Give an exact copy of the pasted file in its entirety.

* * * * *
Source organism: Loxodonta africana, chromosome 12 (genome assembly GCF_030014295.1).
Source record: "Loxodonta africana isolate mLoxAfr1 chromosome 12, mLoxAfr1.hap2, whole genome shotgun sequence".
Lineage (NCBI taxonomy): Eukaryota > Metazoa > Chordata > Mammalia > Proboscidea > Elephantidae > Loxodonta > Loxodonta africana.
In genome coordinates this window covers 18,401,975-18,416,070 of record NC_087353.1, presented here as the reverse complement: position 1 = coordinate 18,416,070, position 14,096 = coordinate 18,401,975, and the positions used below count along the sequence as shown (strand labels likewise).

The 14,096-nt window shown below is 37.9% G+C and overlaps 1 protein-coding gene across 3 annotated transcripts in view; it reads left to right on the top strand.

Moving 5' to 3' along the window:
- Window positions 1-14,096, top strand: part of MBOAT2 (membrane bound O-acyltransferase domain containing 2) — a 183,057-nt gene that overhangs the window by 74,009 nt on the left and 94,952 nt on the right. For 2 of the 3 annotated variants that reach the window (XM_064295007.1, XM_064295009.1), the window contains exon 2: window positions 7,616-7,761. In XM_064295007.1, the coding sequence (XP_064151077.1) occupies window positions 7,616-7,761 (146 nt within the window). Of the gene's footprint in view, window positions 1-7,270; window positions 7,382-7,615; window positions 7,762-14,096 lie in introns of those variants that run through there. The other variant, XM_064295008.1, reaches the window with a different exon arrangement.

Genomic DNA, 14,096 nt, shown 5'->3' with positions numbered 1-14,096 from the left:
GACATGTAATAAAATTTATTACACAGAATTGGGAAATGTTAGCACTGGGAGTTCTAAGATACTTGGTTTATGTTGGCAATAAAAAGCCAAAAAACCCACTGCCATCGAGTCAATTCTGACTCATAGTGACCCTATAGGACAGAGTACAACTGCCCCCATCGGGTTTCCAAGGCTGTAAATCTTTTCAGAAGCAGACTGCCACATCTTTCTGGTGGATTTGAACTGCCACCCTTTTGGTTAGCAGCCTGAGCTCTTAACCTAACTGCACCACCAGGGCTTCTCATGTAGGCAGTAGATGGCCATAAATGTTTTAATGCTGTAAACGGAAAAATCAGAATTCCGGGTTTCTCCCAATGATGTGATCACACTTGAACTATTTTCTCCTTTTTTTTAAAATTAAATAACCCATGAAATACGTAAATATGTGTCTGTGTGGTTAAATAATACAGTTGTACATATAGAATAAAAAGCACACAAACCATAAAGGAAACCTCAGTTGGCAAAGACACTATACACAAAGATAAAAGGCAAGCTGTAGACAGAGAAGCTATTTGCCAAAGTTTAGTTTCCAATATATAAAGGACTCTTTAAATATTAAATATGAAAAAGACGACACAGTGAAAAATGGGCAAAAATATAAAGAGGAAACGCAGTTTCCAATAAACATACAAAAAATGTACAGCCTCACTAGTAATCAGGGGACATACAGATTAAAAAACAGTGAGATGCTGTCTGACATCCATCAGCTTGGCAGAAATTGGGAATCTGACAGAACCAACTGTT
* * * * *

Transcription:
Source organism: Loxodonta africana, chromosome 12 (genome assembly GCF_030014295.1).
Source record: "Loxodonta africana isolate mLoxAfr1 chromosome 12, mLoxAfr1.hap2, whole genome shotgun sequence".
Lineage (NCBI taxonomy): Eukaryota > Metazoa > Chordata > Mammalia > Proboscidea > Elephantidae > Loxodonta > Loxodonta africana.
In genome coordinates this window covers 18,401,975-18,416,070 of record NC_087353.1, presented here as the reverse complement: position 1 = coordinate 18,416,070, position 14,096 = coordinate 18,401,975, and the positions used below count along the sequence as shown (strand labels likewise).

The 14,096-nt window shown below is 37.9% G+C and overlaps 1 protein-coding gene across 3 annotated transcripts in view; it reads left to right on the top strand.

Moving 5' to 3' along the window:
- Window positions 1-14,096, top strand: part of MBOAT2 (membrane bound O-acyltransferase domain containing 2) — a 183,057-nt gene that overhangs the window by 74,009 nt on the left and 94,952 nt on the right. For 2 of the 3 annotated variants that reach the window (XM_064295007.1, XM_064295009.1), the window contains exon 2: window positions 7,616-7,761. In XM_064295007.1, the coding sequence (XP_064151077.1) occupies window positions 7,616-7,761 (146 nt within the window). Of the gene's footprint in view, window positions 1-7,270; window positions 7,382-7,615; window positions 7,762-14,096 lie in introns of those variants that run through there. The other variant, XM_064295008.1, reaches the window with a different exon arrangement.

Genomic DNA, 14,096 nt, shown 5'->3' with positions numbered 1-14,096 from the left:
GACATGTAATAAAATTTATTACACAGAATTGGGAAATGTTAGCACTGGGAGTTCTAAGATACTTGGTTTATGTTGGCAATAAAAAGCCAAAAAACCCACTGCCATCGAGTCAATTCTGACTCATAGTGACCCTATAGGACAGAGTACAACTGCCCCCATCGGGTTTCCAAGGCTGTAAATCTTTTCAGAAGCAGACTGCCACATCTTTCTGGTGGATTTGAACTGCCACCCTTTTGGTTAGCAGCCTGAGCTCTTAACCTAACTGCACCACCAGGGCTTCTCATGTAGGCAGTAGATGGCCATAAATGTTTTAATGCTGTAAACGGAAAAATCAGAATTCCGGGTTTCTCCCAATGATGTGATCACACTTGAACTATTTTCTCCTTTTTTTTAAAATTAAATAACCCATGAAATACGTAAATATGTGTCTGTGTGGTTAAATAATACAGTTGTACATATAGAATAAAAAGCACACAAACCATAAAGGAAACCTCAGTTGGCAAAGACACTATACACAAAGATAAAAGGCAAGCTGTAGACAGAGAAGCTATTTGCCAAAGTTTAGTTTCCAATATATAAAGGACTCTTTAAATATTAAATATGAAAAAGACGACACAGTGAAAAATGGGCAAAAATATAAAGAGGAAACGCAGTTTCCAATAAACATACAAAAAATGTACAGCCTCACTAGTAATCAGGGGACATACAGATTAAAAAACAGTGAGATGCTGTCTGACATCCATCAGCTTGGCAGAAATTGGGAATCTGACAGAACCAACTGTT